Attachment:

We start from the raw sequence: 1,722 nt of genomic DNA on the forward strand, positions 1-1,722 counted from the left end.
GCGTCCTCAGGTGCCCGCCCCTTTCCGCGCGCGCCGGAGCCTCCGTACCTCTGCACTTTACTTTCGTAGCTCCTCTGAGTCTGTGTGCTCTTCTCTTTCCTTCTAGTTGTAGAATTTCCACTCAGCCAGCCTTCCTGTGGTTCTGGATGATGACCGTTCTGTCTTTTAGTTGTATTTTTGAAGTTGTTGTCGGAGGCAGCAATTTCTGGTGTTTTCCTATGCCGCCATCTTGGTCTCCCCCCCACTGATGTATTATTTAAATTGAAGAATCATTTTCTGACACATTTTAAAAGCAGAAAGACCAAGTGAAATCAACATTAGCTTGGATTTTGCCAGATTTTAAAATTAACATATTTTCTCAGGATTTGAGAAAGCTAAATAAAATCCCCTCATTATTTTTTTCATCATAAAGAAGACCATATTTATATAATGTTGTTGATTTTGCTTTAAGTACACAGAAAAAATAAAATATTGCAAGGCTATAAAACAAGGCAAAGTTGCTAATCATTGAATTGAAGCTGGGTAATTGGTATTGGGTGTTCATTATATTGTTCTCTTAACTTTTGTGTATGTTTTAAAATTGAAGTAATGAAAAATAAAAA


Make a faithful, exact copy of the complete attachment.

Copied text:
We start from the raw sequence: 1,722 nt of genomic DNA on the forward strand, positions 1-1,722 counted from the left end.
GCGTCCTCAGGTGCCCGCCCCTTTCCGCGCGCGCCGGAGCCTCCGTACCTCTGCACTTTACTTTCGTAGCTCCTCTGAGTCTGTGTGCTCTTCTCTTTCCTTCTAGTTGTAGAATTTCCACTCAGCCAGCCTTCCTGTGGTTCTGGATGATGACCGTTCTGTCTTTTAGTTGTATTTTTGAAGTTGTTGTCGGAGGCAGCAATTTCTGGTGTTTTCCTATGCCGCCATCTTGGTCTCCCCCCCACTGATGTATTATTTAAATTGAAGAATCATTTTCTGACACATTTTAAAAGCAGAAAGACCAAGTGAAATCAACATTAGCTTGGATTTTGCCAGATTTTAAAATTAACATATTTTCTCAGGATTTGAGAAAGCTAAATAAAATCCCCTCATTATTTTTTTCATCATAAAGAAGACCATATTTATATAATGTTGTTGATTTTGCTTTAAGTACACAGAAAAAATAAAATATTGCAAGGCTATAAAACAAGGCAAAGTTGCTAATCATTGAATTGAAGCTGGGTAATTGGTATTGGGTGTTCATTATATTGTTCTCTTAACTTTTGTGTATGTTTTAAAATTGAAGTAATGAAAAATAAAAA